There’s hope for the office sector.
That’s the message from the Property Council of Australia’s as it released its first binannual Office Market Report for 2024.
For many in the sector, the past two years have been filled with trepidation as demand for office space and transaction figures dropped.
The PCA’s report concurs with JLL research from last week that older office stock is not as desirable to tenants as prime office space—vacancy rates are healthier for prime office space compared to older, lower grade stock.
Nationally, CBD vacancy rates have increased from 12.8 per cent to 13.5 per cent while non-CBD areas are also showing an increased vacancy rate, from 17.3 per cent to 17.9 per cent nationally.
The vacancy rate for CBD prime office space was 12.9 per cent compared to 14.5 per cent for secondary assets.
CBD office vacancy rates also increased for many states. Sydney’s vacancy rate rose from 11.5 per cent to 12.2 per cent, Adelaide’s was up from 17 per cent to 19.3 per cent, Melbourne 14.9 per cent to 16.4 per cent, Darwin 14.3 per cent to 14.4 per cent and Hobart 2.5 per cent to 2.8 per cent.
In Brisbane and Canberra, vacancy rates remained all but stable, rising slightly from 11.6 per cent to 11.7 per cent and from 8.2 per cent to 8.3 per cent respectively.
Meanwhile, Perth stayed strong with the vacancy rate falling from 15.9 per cent to 14.9 per cent.
In every capital city except Sydney and Adelaide the vacancy rate for prime office space was lower than the vacancy rate for secondary assets.
CBD prime vs secondary rates, January, 2024
Property Council chief executive Mike Zorbas said the figures reinforced tenants’ desite for higher-quality spaces.
“The increase in office supply during 2021 and 2022, far surpassing the historical norm, and continued business moves towards high-grade offices explains the results we are seeing,” Zorbas said.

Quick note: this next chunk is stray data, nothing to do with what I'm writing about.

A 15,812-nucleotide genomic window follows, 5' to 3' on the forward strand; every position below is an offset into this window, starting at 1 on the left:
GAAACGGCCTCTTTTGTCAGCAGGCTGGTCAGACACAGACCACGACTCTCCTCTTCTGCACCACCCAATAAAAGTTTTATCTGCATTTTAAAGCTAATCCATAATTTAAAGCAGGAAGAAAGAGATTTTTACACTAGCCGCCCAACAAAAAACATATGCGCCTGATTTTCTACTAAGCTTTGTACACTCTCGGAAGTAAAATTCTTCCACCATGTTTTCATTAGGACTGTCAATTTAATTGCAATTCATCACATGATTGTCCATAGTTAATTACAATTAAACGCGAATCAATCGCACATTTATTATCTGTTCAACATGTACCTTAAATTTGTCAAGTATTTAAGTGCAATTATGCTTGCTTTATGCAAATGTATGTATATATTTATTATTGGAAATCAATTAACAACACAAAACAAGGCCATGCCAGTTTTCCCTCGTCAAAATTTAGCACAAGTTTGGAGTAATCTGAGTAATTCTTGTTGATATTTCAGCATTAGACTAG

“There is a clear divergence between older, low-quality stock and the new premium office buildings rejuvenating our cities.”
But Zorbas said quality should not be the only consideration.
“Flight to quality aside, it is crucial for governments to champion the significance of our CBDs and the ecosystems of small businesses they support,” Zorbas said.
“Face-to-face interactions remain something almost all people benefit from in a social and a work sense and we are starting to see that routinely recognised as complimentary to the welcome dividends of flexible working.”
Higher than historic levels of supply over five of the past 10 reporting periods have been part of the reason for the vacancy rates in the CBDs.
In the non-CBD markets, supply has been at higher than historic levels over seven of the last ten reporting periods.
But up until the second half of 2025, the PCA report anticipates that supply will remain below historic levels.
Sublease vacancy rates increased in the CBD market.
Melbourne, Sydney and Adelaide recorded sublease vacancy rates above historical averages but rates for the non-CBD market decreased.
CBRE Advisory and Transaction Services senior managing director Tim Courtnall said that transactions in the sector could increase over 2024.